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Kinsley: Overvaluing the free market

Being paid big bucks doesn't mean that you're worth it.

May 08, 2012|By Michael Kinsley
  • An Occupy supporter holds up a sign during a May Day in Boston. Occupy demonstrators across the country returned to the streets today to protest what they call corporate greed and government collusion.
An Occupy supporter holds up a sign during a May Day in Boston. Occupy demonstrators… (Stephan Savoia / Associated…)

The people at the New York Times Magazine must think that nobody has ever read Ayn Rand, or maybe even Adam Smith. Their cover story on Sunday — misleadingly titled, "Are the Rich Worth a Damn?" — reports breathlessly that there is this fellow named Edward Conard who not only believes in free-market capitalism but is willing to say publicly that what America needs is more inequality, not less. (He's even written a book.)

The argument is basically Smith's, carried to extremes: The invisible hand of free-market capitalism turns individual greed into prosperity for all. But Conard also shares Ayn Rand's conviction that the successful businessman is a hero, the alpha male at his finest, while the rest of us are deadbeats and leeches. He says that Warren Buffett should "stop taking a victory lap" for saying that the rich should pay more taxes. In Conard's view, believe it or not, the middle class is better off paying more taxes so that people like Buffet can pay less and use their superior drive and brains to finance innovation that makes everybody richer.

Let's accept the thesis that an individual is entitled to get rich if he or she makes a significant contribution to society. This still leaves you a long way from Conard's belief that incomes should be more unequal, not less. There is a necessary distinction between riches gained through truly productive, socially beneficial activity, and riches from activities that just enrich the actor. Planet Money's Adam Davidson, the Times magazine article's author, concedes that many large fortunes are nothing more than what economists call "monopoly rents," such as the value of broadcast licenses given away free by the government or ownership of land in places where rising population makes it more valuable.

Conard clearly believes that he himself is in the alpha elite that should get more money, not less. He was a partner of Mitt Romney at Bain Capital until he retired a few years ago at age 51. This makes him a pretty dramatic counter-example to his theory. His own huge accumulation of wealth did not cause him to buckle down and work even harder to make money. It caused him to retire.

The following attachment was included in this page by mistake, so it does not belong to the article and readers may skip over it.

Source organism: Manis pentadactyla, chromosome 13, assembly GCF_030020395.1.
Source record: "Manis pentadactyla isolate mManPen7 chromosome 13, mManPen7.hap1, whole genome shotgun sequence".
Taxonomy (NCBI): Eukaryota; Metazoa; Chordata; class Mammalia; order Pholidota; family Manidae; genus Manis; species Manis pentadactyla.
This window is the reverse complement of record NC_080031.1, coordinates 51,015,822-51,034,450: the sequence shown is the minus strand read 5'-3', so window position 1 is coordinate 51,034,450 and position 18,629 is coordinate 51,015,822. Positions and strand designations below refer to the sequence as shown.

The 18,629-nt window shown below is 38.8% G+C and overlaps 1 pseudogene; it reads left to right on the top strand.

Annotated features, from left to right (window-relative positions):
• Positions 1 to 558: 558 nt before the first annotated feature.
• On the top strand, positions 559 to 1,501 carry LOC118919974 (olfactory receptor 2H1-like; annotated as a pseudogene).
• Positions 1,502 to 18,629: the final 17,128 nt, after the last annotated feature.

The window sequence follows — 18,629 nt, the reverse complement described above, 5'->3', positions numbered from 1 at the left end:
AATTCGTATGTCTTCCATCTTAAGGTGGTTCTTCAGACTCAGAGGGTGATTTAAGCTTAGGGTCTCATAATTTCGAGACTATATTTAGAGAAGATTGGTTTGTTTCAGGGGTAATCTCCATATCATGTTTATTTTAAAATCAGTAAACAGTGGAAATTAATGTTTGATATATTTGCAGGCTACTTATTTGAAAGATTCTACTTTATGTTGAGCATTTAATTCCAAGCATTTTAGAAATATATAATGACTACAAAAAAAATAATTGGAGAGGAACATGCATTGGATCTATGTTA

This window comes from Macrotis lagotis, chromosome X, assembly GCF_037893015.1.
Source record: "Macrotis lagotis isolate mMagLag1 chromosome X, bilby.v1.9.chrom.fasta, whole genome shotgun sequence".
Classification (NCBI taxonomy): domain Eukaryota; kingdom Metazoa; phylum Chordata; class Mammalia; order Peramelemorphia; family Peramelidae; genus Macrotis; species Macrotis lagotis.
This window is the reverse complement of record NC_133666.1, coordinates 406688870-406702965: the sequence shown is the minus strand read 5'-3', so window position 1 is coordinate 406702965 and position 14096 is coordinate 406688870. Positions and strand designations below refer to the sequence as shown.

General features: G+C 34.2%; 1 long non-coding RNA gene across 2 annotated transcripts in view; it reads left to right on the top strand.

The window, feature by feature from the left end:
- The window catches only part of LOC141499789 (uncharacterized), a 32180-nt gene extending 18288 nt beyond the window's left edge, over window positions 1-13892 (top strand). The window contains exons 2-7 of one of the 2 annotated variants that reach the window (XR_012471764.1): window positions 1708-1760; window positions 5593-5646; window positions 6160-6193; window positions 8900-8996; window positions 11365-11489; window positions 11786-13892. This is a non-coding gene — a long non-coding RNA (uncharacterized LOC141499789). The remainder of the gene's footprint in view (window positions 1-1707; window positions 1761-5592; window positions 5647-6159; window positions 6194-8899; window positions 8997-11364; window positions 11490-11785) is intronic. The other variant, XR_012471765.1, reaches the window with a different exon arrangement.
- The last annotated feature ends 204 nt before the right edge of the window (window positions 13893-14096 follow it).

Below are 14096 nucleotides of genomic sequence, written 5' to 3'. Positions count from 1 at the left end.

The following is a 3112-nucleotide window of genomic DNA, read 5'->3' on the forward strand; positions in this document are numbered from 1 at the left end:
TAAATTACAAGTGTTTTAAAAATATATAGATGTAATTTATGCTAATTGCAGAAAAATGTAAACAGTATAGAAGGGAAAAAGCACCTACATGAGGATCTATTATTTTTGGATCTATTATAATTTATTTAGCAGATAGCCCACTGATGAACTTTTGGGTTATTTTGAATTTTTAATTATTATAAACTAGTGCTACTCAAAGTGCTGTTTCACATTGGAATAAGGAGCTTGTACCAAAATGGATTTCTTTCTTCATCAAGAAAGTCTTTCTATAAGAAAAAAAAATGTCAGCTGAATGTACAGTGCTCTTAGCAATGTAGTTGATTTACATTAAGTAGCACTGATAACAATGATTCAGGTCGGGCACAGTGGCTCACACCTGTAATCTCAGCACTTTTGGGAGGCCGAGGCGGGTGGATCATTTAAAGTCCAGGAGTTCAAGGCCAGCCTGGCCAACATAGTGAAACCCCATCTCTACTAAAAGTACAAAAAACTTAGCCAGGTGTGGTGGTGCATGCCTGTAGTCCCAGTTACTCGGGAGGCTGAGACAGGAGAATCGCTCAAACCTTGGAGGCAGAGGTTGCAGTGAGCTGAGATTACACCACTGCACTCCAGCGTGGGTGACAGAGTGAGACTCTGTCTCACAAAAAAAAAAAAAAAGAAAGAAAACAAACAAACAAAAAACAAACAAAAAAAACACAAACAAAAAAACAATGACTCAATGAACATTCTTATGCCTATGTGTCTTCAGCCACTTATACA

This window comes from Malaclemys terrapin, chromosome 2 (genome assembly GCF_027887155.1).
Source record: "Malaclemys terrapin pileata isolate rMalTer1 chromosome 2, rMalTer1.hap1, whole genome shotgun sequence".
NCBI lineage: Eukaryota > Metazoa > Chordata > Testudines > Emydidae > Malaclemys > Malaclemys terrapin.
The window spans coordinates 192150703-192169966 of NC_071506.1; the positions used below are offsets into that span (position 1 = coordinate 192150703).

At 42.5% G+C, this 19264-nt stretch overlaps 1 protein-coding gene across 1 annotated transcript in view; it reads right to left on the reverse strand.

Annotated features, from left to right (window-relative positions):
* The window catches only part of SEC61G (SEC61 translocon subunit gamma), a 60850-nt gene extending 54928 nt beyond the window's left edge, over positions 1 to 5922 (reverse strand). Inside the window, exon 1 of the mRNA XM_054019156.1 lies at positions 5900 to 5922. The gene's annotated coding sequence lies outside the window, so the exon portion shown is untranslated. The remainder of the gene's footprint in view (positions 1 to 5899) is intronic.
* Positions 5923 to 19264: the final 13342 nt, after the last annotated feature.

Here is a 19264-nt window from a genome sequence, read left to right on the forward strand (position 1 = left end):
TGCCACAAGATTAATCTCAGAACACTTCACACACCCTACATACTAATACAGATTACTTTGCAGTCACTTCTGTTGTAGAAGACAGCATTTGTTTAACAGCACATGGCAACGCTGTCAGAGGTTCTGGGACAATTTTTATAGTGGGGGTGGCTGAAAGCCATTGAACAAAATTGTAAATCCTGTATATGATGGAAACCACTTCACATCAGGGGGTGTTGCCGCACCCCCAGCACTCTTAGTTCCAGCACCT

Has it occurred to Conard that he may not be the only one who prefers cultural or literary pursuits more satisfying, or at least more relaxing, than private equity? Conard dropped out of the rat race after he had more money than he could ever reasonably need. (Davidson estimates that Conard's net worth is "most likely in the hundreds of millions.") What makes him think others won't do the same?

The theory behind free-market capitalism is undeniably true and undeniably powerful in explaining the world around us. But it explains less and less as we move up the income scale.

Why do people try to maximize their incomes? The poor person wants more money in order to eat. The middle-class person wants a better house or a new washing machine. Even a rich person may want an even better house or a servant to wash the clothes. But what more does a really, really rich person — worth, say, "most likely in the hundreds of millions" — want that money can buy? What motivates him or her to go to work every morning, trying to accumulate even more? It's not hard to come up with a few obvious psychological factors (competition, egocentrism, lack of imagination), but greed as classically understood is not one of them. The more someone has benefited from free-market economics, the less the theory behind free-market economics applies.

Even if a gazillionaire is clearly a net contributor to society and not a leech, this doesn't necessarily justify his or her fortune. After Facebook goes public later this month, Mark Zuckerberg could be worth more than $17 billion. Even if Facebook contributes more than

$17.5 billion to the good of society, it doesn't follow that every dollar of Zuckerberg's $17 billion is a bargain for society, or that we should want Zuckerberg to have more money, not less, as Conard maintains. If Zuckerberg had never been born, would no one else have come up with the idea of Facebook? Would Zuckerberg not have created Facebook if he only expected to make, say, $12 billion? Or even $12 million?

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